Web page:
Provide, Provide: The Economics of Aging
Data from the Bureau of the Census, the Health Care Financing Administration, the NBER Tax File and the Current Population Survey are used to estimate for the elderly (ages 65 and above) consumption of health care and income available for other goods and services in 1975, 1985, and 1995. Extrapolation of 1975-1995 and 1985-1995 trends are used to obtain projections for 2020. Even the more conservative projection shows that in 2020 health care for the elderly would consume 10 percent of the GDP, and income available for other goods and services would show an absolute decline from the 1995 level. Changes in age-specific consumption of health care are found to be much more important than demographic changes. Income inequality among the elderly in 1995 is found to be much less than at younger ages.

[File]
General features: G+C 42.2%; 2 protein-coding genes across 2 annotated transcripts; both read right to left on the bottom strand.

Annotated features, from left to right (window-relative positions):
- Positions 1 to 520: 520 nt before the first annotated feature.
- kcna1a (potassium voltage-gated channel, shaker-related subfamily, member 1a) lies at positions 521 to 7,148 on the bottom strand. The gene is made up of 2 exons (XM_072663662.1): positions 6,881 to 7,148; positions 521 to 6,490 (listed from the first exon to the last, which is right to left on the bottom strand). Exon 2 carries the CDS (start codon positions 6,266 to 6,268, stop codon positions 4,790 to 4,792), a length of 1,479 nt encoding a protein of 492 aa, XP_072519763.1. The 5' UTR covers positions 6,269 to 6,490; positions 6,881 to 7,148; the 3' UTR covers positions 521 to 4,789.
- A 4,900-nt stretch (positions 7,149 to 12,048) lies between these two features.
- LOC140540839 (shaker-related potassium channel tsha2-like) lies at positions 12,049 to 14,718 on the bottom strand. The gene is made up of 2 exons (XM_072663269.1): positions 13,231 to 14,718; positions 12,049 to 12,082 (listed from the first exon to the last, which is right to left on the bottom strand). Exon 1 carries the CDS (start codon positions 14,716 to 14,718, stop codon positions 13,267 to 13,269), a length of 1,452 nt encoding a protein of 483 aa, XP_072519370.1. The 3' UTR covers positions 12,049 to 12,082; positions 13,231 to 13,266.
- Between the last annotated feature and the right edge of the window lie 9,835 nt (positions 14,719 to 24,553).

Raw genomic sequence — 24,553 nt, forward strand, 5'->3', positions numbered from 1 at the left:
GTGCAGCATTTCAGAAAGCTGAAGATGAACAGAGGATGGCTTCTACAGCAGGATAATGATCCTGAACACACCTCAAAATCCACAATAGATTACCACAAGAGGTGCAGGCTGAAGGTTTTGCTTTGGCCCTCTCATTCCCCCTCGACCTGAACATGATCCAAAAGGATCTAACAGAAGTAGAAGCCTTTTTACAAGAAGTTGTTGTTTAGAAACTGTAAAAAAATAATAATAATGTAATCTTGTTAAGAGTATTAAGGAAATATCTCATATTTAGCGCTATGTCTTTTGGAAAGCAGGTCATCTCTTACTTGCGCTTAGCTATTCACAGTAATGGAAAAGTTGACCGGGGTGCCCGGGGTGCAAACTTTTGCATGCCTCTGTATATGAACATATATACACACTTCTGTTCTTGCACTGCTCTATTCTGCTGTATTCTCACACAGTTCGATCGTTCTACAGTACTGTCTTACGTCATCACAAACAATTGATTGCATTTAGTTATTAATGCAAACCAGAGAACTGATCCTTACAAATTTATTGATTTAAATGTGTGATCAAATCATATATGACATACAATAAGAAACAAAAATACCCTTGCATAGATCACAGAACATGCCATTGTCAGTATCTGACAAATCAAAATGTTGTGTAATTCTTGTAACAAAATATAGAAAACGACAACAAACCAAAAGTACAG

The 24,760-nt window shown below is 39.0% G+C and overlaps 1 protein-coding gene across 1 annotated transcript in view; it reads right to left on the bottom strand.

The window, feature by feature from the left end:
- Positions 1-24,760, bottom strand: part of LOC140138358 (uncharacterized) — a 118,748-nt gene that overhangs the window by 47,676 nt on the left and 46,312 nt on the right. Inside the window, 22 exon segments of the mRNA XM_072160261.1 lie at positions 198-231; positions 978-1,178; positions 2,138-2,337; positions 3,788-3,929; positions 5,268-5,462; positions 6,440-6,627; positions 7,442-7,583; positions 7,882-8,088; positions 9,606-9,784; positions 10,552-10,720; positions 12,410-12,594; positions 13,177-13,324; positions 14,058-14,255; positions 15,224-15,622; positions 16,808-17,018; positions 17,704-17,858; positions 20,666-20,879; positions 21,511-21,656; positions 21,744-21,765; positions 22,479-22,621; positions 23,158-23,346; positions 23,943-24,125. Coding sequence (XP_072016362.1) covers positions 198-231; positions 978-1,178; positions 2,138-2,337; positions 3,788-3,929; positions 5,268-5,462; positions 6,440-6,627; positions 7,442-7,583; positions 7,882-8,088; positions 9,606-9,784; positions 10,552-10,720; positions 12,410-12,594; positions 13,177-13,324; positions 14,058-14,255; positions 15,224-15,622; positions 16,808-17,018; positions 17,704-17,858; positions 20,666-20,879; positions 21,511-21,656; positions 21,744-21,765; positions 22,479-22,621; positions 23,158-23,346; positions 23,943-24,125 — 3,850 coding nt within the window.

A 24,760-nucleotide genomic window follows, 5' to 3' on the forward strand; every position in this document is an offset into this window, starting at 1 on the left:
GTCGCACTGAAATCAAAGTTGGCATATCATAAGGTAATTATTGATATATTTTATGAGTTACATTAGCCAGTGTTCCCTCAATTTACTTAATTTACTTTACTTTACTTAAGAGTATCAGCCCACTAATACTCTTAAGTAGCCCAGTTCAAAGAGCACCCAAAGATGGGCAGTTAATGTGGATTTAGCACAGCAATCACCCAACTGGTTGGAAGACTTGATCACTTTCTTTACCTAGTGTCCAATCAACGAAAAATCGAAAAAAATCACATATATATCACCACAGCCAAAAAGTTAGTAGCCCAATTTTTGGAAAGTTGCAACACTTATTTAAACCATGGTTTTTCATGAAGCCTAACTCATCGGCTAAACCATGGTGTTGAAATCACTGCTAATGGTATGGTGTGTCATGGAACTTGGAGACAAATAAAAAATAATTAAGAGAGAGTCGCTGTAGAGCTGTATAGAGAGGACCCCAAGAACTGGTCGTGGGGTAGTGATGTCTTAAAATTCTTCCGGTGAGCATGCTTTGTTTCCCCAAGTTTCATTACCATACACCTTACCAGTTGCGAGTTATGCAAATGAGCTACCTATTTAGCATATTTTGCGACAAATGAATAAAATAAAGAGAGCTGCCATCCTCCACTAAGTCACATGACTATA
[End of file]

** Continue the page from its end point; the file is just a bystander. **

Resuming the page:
Rettenmaier, Andrew J. and Thomas R. Saving (eds.) Medicare reform: Issues and answers, Bush School Series in the Economics of Public Policy, vol. 1. Chicago and London: University of Chicago Press, 1999.